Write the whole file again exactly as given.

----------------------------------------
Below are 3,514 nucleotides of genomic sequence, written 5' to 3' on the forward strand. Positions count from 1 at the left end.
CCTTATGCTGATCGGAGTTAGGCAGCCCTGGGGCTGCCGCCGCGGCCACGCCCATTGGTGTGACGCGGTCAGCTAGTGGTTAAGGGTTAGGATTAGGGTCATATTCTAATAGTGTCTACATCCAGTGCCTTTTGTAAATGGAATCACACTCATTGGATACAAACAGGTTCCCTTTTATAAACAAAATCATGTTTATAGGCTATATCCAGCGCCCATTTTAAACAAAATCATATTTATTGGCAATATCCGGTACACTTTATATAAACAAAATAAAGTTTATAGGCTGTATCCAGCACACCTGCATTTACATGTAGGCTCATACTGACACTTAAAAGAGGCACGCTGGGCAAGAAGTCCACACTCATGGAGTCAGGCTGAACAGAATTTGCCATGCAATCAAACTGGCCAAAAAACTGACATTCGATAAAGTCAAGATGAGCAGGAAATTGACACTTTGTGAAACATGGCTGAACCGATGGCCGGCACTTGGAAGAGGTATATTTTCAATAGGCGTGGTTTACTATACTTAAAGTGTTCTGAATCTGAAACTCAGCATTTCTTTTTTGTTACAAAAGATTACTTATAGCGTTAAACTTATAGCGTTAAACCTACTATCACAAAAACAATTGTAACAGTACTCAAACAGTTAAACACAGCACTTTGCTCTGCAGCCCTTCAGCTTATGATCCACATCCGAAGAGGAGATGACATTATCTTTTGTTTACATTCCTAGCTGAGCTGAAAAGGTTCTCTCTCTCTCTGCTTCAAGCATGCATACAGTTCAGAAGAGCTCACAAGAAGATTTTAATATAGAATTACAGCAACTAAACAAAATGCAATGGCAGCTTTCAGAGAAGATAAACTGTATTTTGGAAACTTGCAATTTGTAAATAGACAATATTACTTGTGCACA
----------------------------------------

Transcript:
Below are 3,514 nucleotides of genomic sequence, written 5' to 3' on the forward strand. Positions count from 1 at the left end.
CCTTATGCTGATCGGAGTTAGGCAGCCCTGGGGCTGCCGCCGCGGCCACGCCCATTGGTGTGACGCGGTCAGCTAGTGGTTAAGGGTTAGGATTAGGGTCATATTCTAATAGTGTCTACATCCAGTGCCTTTTGTAAATGGAATCACACTCATTGGATACAAACAGGTTCCCTTTTATAAACAAAATCATGTTTATAGGCTATATCCAGCGCCCATTTTAAACAAAATCATATTTATTGGCAATATCCGGTACACTTTATATAAACAAAATAAAGTTTATAGGCTGTATCCAGCACACCTGCATTTACATGTAGGCTCATACTGACACTTAAAAGAGGCACGCTGGGCAAGAAGTCCACACTCATGGAGTCAGGCTGAACAGAATTTGCCATGCAATCAAACTGGCCAAAAAACTGACATTCGATAAAGTCAAGATGAGCAGGAAATTGACACTTTGTGAAACATGGCTGAACCGATGGCCGGCACTTGGAAGAGGTATATTTTCAATAGGCGTGGTTTACTATACTTAAAGTGTTCTGAATCTGAAACTCAGCATTTCTTTTTTGTTACAAAAGATTACTTATAGCGTTAAACTTATAGCGTTAAACCTACTATCACAAAAACAATTGTAACAGTACTCAAACAGTTAAACACAGCACTTTGCTCTGCAGCCCTTCAGCTTATGATCCACATCCGAAGAGGAGATGACATTATCTTTTGTTTACATTCCTAGCTGAGCTGAAAAGGTTCTCTCTCTCTCTGCTTCAAGCATGCATACAGTTCAGAAGAGCTCACAAGAAGATTTTAATATAGAATTACAGCAACTAAACAAAATGCAATGGCAGCTTTCAGAGAAGATAAACTGTATTTTGGAAACTTGCAATTTGTAAATAGACAATATTACTTGTGCACA